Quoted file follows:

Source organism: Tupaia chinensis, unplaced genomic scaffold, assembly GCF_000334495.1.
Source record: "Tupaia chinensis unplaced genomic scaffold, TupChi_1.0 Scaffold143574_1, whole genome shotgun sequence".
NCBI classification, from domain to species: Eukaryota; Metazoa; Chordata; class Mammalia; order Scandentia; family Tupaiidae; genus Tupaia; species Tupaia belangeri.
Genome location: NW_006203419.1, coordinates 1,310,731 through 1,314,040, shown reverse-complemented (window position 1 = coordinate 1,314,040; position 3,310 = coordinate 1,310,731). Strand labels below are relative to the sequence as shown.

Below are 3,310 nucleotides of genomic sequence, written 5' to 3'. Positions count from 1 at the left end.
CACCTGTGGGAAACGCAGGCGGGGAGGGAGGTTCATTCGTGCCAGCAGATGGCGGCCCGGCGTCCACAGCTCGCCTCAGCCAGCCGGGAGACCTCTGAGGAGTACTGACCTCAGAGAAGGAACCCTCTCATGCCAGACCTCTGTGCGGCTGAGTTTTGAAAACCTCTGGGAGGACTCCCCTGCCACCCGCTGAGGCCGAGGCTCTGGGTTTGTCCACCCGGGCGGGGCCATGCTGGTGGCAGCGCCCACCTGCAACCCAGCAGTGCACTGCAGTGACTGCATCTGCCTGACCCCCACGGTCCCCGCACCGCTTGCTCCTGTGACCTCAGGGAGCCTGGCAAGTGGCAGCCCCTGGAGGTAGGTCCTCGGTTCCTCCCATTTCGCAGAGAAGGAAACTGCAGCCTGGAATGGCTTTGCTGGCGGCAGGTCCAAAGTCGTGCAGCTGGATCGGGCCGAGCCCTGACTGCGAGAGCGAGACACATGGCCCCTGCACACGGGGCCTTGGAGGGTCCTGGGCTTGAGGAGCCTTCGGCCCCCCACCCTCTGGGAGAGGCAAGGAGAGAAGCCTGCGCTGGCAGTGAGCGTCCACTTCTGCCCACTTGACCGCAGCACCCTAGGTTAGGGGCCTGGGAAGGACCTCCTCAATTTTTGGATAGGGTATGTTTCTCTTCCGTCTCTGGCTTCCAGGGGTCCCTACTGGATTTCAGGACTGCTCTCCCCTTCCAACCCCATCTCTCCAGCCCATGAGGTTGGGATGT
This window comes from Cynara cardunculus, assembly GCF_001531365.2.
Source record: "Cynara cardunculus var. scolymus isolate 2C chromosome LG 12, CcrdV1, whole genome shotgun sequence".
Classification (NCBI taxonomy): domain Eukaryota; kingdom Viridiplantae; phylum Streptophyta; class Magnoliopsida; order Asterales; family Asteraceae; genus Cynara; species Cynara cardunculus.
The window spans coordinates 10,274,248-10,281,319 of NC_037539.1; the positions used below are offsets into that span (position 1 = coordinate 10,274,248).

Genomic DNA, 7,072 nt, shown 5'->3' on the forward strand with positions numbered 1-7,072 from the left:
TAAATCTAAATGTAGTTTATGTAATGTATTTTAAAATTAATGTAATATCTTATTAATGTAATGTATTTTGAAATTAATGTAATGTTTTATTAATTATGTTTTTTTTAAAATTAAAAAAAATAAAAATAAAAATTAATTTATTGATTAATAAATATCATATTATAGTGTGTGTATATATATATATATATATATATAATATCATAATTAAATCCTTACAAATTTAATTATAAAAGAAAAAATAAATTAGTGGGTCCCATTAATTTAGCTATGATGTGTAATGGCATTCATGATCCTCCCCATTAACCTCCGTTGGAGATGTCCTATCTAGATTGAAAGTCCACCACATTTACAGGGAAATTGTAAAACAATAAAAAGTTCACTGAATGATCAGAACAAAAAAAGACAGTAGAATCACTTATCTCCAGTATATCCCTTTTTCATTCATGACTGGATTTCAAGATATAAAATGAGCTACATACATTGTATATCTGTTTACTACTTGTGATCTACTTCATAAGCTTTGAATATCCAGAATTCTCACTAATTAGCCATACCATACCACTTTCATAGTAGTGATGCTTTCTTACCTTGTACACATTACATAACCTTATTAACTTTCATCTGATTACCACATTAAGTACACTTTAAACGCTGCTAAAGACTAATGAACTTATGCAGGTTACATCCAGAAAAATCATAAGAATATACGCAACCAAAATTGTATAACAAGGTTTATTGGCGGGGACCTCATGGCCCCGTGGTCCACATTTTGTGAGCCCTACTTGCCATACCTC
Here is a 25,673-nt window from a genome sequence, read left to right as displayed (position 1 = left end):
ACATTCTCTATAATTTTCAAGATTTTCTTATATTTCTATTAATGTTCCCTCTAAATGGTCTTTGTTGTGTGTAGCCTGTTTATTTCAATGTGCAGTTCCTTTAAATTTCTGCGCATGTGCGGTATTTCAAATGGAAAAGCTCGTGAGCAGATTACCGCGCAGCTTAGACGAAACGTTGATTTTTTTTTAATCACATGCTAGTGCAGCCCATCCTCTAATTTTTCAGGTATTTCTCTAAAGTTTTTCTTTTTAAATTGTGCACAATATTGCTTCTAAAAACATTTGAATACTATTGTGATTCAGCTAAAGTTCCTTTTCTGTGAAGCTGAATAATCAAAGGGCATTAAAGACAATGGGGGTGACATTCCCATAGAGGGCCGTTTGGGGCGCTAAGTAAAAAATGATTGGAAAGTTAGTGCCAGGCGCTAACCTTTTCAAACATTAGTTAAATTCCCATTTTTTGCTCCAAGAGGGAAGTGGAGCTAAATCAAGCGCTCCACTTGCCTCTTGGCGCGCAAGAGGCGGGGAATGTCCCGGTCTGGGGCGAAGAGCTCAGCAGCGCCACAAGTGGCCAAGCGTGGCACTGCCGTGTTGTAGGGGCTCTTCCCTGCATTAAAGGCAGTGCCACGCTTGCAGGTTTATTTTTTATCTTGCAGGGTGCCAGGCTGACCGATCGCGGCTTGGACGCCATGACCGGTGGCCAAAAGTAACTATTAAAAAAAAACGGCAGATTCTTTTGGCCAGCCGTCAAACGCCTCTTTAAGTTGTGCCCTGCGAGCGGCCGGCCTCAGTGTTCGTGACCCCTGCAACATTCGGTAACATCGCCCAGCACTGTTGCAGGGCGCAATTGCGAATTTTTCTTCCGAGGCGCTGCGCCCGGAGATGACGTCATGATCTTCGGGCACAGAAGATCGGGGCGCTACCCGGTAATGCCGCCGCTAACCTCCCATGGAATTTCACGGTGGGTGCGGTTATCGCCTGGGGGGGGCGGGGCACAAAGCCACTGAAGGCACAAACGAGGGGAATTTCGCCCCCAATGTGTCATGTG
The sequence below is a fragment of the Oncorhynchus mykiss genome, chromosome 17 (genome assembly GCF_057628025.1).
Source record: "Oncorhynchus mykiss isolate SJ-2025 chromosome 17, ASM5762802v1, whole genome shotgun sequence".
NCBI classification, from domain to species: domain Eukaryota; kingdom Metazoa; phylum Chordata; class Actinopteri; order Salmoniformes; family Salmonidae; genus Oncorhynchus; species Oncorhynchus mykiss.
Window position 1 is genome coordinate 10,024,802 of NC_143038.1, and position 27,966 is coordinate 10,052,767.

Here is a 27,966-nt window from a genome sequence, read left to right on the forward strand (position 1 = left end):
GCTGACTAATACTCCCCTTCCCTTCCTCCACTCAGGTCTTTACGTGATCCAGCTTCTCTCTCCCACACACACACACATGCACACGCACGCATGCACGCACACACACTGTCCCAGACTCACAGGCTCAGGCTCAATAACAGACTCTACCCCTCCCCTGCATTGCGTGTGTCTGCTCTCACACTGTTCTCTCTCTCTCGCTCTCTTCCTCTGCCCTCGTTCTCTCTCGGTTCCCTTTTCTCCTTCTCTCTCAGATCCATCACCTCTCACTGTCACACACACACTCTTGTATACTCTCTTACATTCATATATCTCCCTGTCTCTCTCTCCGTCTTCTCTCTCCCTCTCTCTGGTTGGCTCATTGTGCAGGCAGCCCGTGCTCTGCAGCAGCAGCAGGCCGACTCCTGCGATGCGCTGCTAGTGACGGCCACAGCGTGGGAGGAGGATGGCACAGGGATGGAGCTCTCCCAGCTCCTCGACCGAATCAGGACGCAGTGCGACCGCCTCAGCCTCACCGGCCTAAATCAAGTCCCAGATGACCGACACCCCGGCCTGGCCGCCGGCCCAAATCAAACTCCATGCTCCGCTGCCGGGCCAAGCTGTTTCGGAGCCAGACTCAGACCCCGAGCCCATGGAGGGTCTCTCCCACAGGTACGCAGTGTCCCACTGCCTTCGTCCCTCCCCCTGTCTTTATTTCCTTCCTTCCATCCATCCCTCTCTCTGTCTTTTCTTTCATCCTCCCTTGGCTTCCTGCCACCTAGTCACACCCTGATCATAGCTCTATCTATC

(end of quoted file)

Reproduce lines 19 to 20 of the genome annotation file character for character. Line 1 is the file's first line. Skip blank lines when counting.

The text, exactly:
Here is a 27,966-nt window from a genome sequence, read left to right on the forward strand (position 1 = left end):
GCTGACTAATACTCCCCTTCCCTTCCTCCACTCAGGTCTTTACGTGATCCAGCTTCTCTCTCCCACACACACACACATGCACACGCACGCATGCACGCACACACACTGTCCCAGACTCACAGGCTCAGGCTCAATAACAGACTCTACCCCTCCCCTGCATTGCGTGTGTCTGCTCTCACACTGTTCTCTCTCTCTCGCTCTCTTCCTCTGCCCTCGTTCTCTCTCGGTTCCCTTTTCTCCTTCTCTCTCAGATCCATCACCTCTCACTGTCACACACACACTCTTGTATACTCTCTTACATTCATATATCTCCCTGTCTCTCTCTCCGTCTTCTCTCTCCCTCTCTCTGGTTGGCTCATTGTGCAGGCAGCCCGTGCTCTGCAGCAGCAGCAGGCCGACTCCTGCGATGCGCTGCTAGTGACGGCCACAGCGTGGGAGGAGGATGGCACAGGGATGGAGCTCTCCCAGCTCCTCGACCGAATCAGGACGCAGTGCGACCGCCTCAGCCTCACCGGCCTAAATCAAGTCCCAGATGACCGACACCCCGGCCTGGCCGCCGGCCCAAATCAAACTCCATGCTCCGCTGCCGGGCCAAGCTGTTTCGGAGCCAGACTCAGACCCCGAGCCCATGGAGGGTCTCTCCCACAGGTACGCAGTGTCCCACTGCCTTCGTCCCTCCCCCTGTCTTTATTTCCTTCCTTCCATCCATCCCTCTCTCTGTCTTTTCTTTCATCCTCCCTTGGCTTCCTGCCACCTAGTCACACCCTGATCATAGCTCTATCTATC